The addition of fixative to the shaking culture flask caused an increase in the osmolarity of the medium. To verify that this did not affect the localization pattern of PBP2 (Hocking et al., 2012) cells expressing GFP–PBP2 before (living) and after addition of the fixative were compared. No difference in localization pattern of GFP–PBP2 in the living or fixed cells was observed (results not shown). Detected by antibodies, the native PBP2 localized in the cylindrical part of the cells and transiently at midcell, confirming the earlier fluorescence localization of GFP–PBP2 (Fig. 1) (den Blaauwen et al., 2003). Cells grown in TY at 28°C with a mass doubling time of 40 min spend most of their division cycle time dividing. Therefore, not surprisingly, the map of fluorescence profiles from these cells shows midcell localization for PBP2 in the shortest cells, and PBP2 has already moved to the midcell of the future daughter cells in the longer cells (Fig. 1B). In cells grown in minimal medium with a generation time of 85 min the PBP2 signal increased simultaneously with the appearance of FtsZ at midcell after 20% of the division cycle (Fig. 3A and Table 1). It reached a maximum at 30% and then slowly decreased to a constant level at 60% of the division cycle when the constriction process speeds up (Fig. 3A). Thus, PBP2 is enhanced at midcell for a period of about 40% of the E. coli division cycle (Fig. 3A).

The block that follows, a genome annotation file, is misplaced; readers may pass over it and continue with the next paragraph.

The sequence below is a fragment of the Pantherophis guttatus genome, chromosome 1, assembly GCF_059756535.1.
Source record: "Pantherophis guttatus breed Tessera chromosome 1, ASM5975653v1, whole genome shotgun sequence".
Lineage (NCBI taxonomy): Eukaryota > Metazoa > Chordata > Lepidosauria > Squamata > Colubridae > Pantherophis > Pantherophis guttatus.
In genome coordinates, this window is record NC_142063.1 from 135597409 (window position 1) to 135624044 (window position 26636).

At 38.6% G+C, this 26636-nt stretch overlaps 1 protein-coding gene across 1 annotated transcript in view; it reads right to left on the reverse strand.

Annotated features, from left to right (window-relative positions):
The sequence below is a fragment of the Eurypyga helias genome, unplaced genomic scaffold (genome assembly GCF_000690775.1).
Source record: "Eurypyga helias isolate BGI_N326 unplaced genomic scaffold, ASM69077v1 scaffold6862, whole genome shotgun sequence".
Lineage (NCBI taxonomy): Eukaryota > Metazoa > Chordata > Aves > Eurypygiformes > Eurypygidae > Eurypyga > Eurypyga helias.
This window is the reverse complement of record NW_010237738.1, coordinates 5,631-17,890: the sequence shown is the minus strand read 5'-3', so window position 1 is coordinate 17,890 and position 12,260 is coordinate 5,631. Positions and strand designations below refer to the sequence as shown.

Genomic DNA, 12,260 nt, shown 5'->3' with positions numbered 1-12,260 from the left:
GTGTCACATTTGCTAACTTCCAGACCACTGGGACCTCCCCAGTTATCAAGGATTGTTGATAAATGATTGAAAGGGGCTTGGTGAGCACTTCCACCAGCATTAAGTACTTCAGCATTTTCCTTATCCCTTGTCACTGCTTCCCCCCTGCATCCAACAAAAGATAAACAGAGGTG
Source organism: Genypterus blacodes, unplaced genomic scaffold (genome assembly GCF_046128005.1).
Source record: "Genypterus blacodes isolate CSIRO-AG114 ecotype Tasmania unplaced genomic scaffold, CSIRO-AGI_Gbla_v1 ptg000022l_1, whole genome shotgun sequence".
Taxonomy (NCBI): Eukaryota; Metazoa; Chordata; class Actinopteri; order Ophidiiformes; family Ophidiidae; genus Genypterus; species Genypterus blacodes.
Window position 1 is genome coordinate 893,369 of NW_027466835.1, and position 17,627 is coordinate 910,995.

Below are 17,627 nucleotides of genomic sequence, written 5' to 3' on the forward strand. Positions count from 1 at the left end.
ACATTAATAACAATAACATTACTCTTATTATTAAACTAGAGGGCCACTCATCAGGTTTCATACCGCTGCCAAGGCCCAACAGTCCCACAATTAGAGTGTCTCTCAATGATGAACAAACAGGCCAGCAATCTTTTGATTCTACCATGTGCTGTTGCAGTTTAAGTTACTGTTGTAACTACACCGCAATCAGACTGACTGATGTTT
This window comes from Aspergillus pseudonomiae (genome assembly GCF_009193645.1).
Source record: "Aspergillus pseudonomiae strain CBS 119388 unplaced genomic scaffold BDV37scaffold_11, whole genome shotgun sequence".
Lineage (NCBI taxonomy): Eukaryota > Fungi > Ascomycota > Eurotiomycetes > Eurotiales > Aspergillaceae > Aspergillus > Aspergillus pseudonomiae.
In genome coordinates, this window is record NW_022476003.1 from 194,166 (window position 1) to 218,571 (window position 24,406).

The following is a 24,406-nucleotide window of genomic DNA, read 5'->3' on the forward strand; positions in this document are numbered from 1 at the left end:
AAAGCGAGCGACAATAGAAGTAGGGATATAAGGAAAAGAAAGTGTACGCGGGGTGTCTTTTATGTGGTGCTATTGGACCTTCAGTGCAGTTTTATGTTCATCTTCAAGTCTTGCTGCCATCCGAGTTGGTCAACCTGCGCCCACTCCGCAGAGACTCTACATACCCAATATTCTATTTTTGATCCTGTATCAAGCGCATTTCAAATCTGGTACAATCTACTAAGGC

Table 1. The maximal midcell fraction of immunolabelled proteins
Immunolabelled proteinMaximum value (%)aInitiation (%)bMoment (%)c
  1. aMaximum value is the value at the time point corresponding to the moment. The value is the mean midcell fraction, which is the mean of 100 ∗ FCplus/Fluortotal per cell for all cells at a particular cell division cycle time point.
  2. bInitiation is the time point in the division cycle where the FCplus from that point onwards is higher than that of Bodipy-12. For MreB and PBP2 it is the moment at which FCplus starts to increase rapidly in comparison with the previous time points.